I believe this applies to all insurers... they do not take bolts into account, although in my view (and experience!) they are even safer than locks.

    Bolts can only be set from the inside. Key operated bolts are accepted by some insurers but simple slide bolts are easily overcome by a thief once they have gained access to the property.
  • foggytownfoggytown Forumite
    325 Posts
    Nikiya wrote: »
    Anyway I have discovered I need to change a couple of locks because there is only three types they accept and if you have a different one they won't cover you for burglary.
    .

    It could be worse than that! Many insurers would use your non-compliance with their lock requirements as a convenient reason to deny any claim. It has often been the case that a breach of a condition or warranty (even unintentionally) doesn't necessarily have to be pertinent to the loss itself to deny the claim or void the policy from inception.
    42 years of experience in the insurance industry.
    And nothing the industry tries do to us surprises me any more!
  • mattymoomattymoo Forumite
    2.4K Posts
    Foggytown
    A condition requires the breach to be relevant before a claim can be declined.
    A warranty means the breach will affect all claims.

    Most, if not all home insurance policies carry a Security Condition.
    Warranties are found in commercial policies.
  • edited 3 May 2010 at 6:54PM
    foggytownfoggytown Forumite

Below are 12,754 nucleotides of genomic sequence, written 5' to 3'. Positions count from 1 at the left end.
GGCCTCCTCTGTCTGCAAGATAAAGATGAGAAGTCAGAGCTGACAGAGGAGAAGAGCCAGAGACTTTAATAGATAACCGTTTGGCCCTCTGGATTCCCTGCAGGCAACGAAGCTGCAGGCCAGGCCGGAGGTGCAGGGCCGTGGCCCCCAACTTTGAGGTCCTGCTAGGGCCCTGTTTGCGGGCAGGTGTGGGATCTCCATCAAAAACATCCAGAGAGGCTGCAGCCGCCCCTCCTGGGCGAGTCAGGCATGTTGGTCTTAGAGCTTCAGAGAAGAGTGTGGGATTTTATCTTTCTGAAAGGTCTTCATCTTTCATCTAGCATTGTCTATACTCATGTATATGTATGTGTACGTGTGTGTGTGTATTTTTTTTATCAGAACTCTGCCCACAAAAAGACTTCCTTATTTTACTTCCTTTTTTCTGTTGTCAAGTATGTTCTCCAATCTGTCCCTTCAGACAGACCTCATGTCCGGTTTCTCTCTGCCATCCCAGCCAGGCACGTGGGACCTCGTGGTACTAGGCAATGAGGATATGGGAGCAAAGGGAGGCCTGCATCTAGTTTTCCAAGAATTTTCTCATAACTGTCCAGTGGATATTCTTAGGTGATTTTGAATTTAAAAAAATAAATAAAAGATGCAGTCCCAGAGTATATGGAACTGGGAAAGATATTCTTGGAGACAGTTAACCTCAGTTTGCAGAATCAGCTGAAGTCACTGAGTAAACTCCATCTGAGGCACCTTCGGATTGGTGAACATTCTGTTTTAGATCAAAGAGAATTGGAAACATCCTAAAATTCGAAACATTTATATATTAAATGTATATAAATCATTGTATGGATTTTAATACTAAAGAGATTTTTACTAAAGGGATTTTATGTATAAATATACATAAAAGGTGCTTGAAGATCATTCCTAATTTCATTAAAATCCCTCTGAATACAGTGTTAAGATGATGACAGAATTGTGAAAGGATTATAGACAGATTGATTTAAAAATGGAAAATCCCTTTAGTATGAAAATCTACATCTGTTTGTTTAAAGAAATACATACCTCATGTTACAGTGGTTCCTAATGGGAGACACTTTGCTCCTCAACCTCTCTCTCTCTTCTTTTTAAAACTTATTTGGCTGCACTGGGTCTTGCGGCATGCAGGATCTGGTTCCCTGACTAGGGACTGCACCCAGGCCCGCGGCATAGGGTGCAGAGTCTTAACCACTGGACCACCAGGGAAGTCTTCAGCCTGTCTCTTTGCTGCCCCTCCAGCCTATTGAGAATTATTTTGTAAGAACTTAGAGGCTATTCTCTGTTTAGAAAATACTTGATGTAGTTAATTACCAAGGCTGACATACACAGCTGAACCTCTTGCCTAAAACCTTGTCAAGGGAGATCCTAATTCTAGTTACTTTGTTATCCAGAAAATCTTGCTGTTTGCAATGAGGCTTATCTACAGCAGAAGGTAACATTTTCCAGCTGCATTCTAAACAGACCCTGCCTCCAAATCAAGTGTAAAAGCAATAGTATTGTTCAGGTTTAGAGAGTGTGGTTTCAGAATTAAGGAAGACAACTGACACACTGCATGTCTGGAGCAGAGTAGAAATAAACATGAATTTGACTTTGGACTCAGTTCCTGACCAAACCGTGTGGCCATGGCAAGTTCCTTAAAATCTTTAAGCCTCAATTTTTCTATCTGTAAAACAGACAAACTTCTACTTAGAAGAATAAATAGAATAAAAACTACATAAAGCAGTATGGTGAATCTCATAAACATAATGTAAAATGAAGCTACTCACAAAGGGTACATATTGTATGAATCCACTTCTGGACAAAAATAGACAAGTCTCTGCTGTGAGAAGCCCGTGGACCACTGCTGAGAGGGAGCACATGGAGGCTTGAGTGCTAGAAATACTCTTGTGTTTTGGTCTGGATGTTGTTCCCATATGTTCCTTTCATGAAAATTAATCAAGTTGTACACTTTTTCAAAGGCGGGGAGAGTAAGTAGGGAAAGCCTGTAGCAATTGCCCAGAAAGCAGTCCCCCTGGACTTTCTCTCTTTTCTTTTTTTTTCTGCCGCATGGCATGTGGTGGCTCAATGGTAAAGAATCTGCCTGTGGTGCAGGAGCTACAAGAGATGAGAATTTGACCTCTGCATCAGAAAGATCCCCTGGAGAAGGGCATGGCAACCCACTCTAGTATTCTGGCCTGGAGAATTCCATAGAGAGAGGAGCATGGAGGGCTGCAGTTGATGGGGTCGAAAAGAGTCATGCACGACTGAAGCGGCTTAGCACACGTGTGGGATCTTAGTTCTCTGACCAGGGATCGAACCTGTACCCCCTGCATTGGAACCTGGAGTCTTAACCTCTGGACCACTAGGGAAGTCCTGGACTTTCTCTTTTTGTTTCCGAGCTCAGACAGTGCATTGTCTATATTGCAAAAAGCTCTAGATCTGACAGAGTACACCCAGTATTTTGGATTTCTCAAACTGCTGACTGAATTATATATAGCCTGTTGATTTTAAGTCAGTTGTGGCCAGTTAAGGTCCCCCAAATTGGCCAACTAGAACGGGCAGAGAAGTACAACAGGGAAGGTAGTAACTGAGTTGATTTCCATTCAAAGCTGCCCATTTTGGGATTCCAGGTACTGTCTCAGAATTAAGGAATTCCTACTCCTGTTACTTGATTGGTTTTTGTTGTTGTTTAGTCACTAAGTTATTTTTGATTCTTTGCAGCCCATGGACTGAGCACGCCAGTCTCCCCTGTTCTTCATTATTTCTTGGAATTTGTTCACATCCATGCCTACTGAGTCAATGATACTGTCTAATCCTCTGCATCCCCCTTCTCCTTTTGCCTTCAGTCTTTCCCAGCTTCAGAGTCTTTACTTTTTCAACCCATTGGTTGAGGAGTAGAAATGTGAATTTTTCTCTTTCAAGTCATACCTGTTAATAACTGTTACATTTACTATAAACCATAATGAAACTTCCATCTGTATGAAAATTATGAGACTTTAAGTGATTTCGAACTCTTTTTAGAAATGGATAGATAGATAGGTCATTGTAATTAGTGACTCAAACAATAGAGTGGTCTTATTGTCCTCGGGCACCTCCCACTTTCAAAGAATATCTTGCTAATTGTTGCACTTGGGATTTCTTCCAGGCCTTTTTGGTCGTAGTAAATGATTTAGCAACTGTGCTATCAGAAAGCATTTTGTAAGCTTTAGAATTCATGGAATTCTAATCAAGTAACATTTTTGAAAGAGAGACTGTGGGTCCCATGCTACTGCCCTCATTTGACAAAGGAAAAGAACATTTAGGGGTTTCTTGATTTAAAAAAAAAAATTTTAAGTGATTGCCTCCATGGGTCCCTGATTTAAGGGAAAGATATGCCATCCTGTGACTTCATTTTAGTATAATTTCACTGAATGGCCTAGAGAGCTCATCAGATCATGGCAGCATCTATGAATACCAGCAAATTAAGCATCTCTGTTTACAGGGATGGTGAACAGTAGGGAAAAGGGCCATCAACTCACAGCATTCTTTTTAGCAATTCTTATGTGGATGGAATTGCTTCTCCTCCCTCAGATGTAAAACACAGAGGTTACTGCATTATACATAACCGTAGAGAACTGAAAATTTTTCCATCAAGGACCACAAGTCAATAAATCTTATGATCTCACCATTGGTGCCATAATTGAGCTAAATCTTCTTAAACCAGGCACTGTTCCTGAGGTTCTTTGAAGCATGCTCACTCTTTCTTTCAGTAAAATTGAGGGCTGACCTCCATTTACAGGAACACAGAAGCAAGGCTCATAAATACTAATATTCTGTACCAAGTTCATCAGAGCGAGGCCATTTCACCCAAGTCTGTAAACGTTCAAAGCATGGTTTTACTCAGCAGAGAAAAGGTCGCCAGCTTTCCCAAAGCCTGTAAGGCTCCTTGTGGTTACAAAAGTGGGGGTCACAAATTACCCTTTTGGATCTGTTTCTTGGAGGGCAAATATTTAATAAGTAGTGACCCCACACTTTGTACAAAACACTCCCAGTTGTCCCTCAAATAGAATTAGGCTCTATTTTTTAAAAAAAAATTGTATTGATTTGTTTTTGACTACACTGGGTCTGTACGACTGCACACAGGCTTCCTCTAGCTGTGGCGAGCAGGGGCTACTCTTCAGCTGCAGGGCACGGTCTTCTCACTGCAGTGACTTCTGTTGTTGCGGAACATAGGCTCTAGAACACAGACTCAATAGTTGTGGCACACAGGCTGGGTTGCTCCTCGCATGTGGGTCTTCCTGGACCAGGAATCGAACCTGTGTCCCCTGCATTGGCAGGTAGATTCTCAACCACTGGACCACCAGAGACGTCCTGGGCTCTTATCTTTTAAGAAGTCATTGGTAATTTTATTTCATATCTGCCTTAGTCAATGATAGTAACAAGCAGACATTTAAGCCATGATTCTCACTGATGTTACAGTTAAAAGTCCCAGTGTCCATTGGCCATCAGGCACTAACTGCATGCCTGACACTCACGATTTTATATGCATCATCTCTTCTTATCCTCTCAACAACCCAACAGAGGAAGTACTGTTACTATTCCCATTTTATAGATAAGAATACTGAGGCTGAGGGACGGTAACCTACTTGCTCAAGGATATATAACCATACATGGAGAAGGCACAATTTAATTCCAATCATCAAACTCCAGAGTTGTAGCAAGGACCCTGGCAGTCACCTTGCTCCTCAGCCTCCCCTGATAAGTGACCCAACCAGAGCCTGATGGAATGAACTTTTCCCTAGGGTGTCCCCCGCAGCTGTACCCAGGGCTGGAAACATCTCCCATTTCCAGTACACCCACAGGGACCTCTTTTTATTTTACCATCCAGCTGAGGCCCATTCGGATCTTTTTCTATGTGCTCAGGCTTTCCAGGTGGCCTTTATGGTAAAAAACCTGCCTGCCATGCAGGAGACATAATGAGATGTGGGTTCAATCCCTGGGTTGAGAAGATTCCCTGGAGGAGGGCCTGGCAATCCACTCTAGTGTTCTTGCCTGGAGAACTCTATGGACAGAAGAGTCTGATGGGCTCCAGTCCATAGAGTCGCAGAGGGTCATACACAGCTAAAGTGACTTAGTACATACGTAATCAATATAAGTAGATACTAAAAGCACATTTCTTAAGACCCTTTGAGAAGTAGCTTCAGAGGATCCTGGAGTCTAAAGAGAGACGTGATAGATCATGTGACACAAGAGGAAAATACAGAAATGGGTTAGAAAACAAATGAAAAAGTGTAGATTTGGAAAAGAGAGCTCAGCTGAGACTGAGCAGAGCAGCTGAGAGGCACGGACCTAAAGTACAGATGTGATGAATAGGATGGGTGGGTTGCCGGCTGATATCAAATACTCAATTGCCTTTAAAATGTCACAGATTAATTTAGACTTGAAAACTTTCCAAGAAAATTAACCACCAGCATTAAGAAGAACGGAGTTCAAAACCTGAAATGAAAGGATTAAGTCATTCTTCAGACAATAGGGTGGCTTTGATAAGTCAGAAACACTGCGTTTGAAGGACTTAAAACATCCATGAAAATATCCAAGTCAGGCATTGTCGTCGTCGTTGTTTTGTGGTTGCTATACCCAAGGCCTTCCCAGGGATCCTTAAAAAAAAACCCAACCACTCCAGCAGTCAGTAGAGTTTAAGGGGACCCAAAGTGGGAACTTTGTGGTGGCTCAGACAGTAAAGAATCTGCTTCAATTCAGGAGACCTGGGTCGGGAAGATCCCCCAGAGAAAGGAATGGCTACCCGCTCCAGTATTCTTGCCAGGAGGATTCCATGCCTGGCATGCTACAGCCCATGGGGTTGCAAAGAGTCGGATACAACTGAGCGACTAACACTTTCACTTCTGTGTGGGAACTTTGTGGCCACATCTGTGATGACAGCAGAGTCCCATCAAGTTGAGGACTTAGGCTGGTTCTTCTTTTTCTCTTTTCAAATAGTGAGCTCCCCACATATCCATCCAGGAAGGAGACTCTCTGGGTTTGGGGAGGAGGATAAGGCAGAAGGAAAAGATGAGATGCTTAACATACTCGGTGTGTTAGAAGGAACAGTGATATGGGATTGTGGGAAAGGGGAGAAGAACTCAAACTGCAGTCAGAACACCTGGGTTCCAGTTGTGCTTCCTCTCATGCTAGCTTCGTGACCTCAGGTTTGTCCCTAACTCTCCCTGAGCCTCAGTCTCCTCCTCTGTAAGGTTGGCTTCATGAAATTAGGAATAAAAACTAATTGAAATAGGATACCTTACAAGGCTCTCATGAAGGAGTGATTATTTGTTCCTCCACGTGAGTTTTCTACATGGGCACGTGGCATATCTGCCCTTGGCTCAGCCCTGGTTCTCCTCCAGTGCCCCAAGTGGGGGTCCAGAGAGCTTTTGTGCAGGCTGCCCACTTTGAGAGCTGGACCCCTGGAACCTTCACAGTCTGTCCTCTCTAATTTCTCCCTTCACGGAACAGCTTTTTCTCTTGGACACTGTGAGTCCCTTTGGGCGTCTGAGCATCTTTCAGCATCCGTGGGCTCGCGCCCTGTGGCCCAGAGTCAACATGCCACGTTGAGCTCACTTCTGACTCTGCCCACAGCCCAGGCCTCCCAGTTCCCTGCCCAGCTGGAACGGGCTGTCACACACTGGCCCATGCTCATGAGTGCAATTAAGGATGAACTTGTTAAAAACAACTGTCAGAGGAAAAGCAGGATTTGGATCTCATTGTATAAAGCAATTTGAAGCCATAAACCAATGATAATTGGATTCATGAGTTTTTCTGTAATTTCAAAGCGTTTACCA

325 Posts
    edited 3 May 2010 at 6:54PM
    mattymoo wrote: »
    Foggytown
    A condition requires the breach to be relevant before a claim can be declined.
    A warranty means the breach will affect all claims.

    No, that's not the case. Insurers can take the position that they wouldn't have accepted the risk in the first place if the true information had been known. The insurer could claim that it was a breach of a condition precedent.
    42 years of experience in the insurance industry.
    And nothing the industry tries do to us surprises me any more!
  • mattymoomattymoo Forumite
    2.4K Posts
    foggytown wrote: »
    No, that's not the case. Insurers can take the position that they wouldn't have accepted the risk in the first place if the true information had been known. The insurer could claim that it was a breach of a condition precedent.

    You're talking apples and pears here.

    Non disclosure of material facts (convictions, occupation, occupancy, house type, claims history etc) leading to cancellation of a policy / avoiding claims is nothing whatsoever to do with warranties and conditions.

    The ombudsman clearly states that a breach of a policy condition must be relevant to a loss for a claim to be declined. For instance, if no locks are fitted to windows but thieves entered via door, the claim would be paid.

    Warranties are really the preserve of commercial policies and even here, the move is towards conditions so that a commercial policy is warranty free. One of the most common warranties in use is the Bona fide subcontractors warranty.
  • foggytownfoggytown Forumite
    325 Posts
    mattymoo wrote: »
    The ombudsman clearly states that a breach of a policy condition must be relevant to a loss for a claim to be declined. For instance, if no locks are fitted to windows but thieves entered via door, the claim would be paid.

    You don't appreciate the difference between the denial of a claim and the voiding of a policy ab initio?
    42 years of experience in the insurance industry.
    And nothing the industry tries do to us surprises me any more!